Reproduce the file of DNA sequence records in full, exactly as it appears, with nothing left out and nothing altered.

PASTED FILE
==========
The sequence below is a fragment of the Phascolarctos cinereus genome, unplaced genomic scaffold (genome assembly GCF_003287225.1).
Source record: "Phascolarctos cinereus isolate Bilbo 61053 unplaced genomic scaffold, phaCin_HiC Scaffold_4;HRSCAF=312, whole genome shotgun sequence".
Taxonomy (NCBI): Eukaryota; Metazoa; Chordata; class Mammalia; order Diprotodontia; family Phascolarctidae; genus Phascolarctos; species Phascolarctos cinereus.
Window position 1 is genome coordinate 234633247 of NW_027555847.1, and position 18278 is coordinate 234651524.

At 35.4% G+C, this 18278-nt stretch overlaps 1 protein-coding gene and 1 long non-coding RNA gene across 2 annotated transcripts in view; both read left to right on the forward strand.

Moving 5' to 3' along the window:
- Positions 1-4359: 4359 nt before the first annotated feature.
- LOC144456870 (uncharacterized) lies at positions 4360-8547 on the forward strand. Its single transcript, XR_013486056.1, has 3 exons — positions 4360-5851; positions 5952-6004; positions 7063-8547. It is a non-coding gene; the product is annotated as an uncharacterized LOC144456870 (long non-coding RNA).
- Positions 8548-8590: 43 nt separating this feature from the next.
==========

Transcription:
The sequence below is a fragment of the Phascolarctos cinereus genome, unplaced genomic scaffold (genome assembly GCF_003287225.1).
Source record: "Phascolarctos cinereus isolate Bilbo 61053 unplaced genomic scaffold, phaCin_HiC Scaffold_4;HRSCAF=312, whole genome shotgun sequence".
Taxonomy (NCBI): Eukaryota; Metazoa; Chordata; class Mammalia; order Diprotodontia; family Phascolarctidae; genus Phascolarctos; species Phascolarctos cinereus.
Window position 1 is genome coordinate 234633247 of NW_027555847.1, and position 18278 is coordinate 234651524.

At 35.4% G+C, this 18278-nt stretch overlaps 1 protein-coding gene and 1 long non-coding RNA gene across 2 annotated transcripts in view; both read left to right on the forward strand.

Moving 5' to 3' along the window:
- Positions 1-4359: 4359 nt before the first annotated feature.
- LOC144456870 (uncharacterized) lies at positions 4360-8547 on the forward strand. Its single transcript, XR_013486056.1, has 3 exons — positions 4360-5851; positions 5952-6004; positions 7063-8547. It is a non-coding gene; the product is annotated as an uncharacterized LOC144456870 (long non-coding RNA).
- Positions 8548-8590: 43 nt separating this feature from the next.